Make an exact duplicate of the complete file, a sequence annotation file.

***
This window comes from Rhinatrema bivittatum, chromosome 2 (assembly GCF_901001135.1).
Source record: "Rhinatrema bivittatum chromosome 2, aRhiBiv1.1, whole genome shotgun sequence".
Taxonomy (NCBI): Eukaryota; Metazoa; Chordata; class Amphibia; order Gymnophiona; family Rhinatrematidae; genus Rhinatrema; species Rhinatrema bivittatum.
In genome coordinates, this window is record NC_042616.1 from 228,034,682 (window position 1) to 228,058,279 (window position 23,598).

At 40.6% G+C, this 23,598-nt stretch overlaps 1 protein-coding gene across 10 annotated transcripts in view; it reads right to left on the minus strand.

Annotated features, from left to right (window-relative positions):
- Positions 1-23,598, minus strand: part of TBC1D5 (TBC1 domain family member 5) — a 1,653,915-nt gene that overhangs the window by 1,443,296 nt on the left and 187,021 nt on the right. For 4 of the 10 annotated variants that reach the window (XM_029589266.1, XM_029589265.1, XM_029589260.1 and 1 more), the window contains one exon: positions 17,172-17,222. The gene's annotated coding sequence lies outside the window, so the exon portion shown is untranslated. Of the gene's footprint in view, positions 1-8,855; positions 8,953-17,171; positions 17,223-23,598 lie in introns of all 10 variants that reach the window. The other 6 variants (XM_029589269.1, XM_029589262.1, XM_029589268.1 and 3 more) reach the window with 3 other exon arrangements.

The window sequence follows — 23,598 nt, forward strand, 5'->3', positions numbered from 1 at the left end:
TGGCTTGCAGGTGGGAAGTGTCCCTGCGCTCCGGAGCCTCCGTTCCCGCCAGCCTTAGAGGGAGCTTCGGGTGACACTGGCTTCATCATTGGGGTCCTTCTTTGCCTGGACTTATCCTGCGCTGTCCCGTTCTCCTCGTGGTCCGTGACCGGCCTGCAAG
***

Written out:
This window comes from Rhinatrema bivittatum, chromosome 2 (assembly GCF_901001135.1).
Source record: "Rhinatrema bivittatum chromosome 2, aRhiBiv1.1, whole genome shotgun sequence".
Taxonomy (NCBI): Eukaryota; Metazoa; Chordata; class Amphibia; order Gymnophiona; family Rhinatrematidae; genus Rhinatrema; species Rhinatrema bivittatum.
In genome coordinates, this window is record NC_042616.1 from 228,034,682 (window position 1) to 228,058,279 (window position 23,598).

At 40.6% G+C, this 23,598-nt stretch overlaps 1 protein-coding gene across 10 annotated transcripts in view; it reads right to left on the minus strand.

Annotated features, from left to right (window-relative positions):
- Positions 1-23,598, minus strand: part of TBC1D5 (TBC1 domain family member 5) — a 1,653,915-nt gene that overhangs the window by 1,443,296 nt on the left and 187,021 nt on the right. For 4 of the 10 annotated variants that reach the window (XM_029589266.1, XM_029589265.1, XM_029589260.1 and 1 more), the window contains one exon: positions 17,172-17,222. The gene's annotated coding sequence lies outside the window, so the exon portion shown is untranslated. Of the gene's footprint in view, positions 1-8,855; positions 8,953-17,171; positions 17,223-23,598 lie in introns of all 10 variants that reach the window. The other 6 variants (XM_029589269.1, XM_029589262.1, XM_029589268.1 and 3 more) reach the window with 3 other exon arrangements.

The window sequence follows — 23,598 nt, forward strand, 5'->3', positions numbered from 1 at the left end:
TGGCTTGCAGGTGGGAAGTGTCCCTGCGCTCCGGAGCCTCCGTTCCCGCCAGCCTTAGAGGGAGCTTCGGGTGACACTGGCTTCATCATTGGGGTCCTTCTTTGCCTGGACTTATCCTGCGCTGTCCCGTTCTCCTCGTGGTCCGTGACCGGCCTGCAAG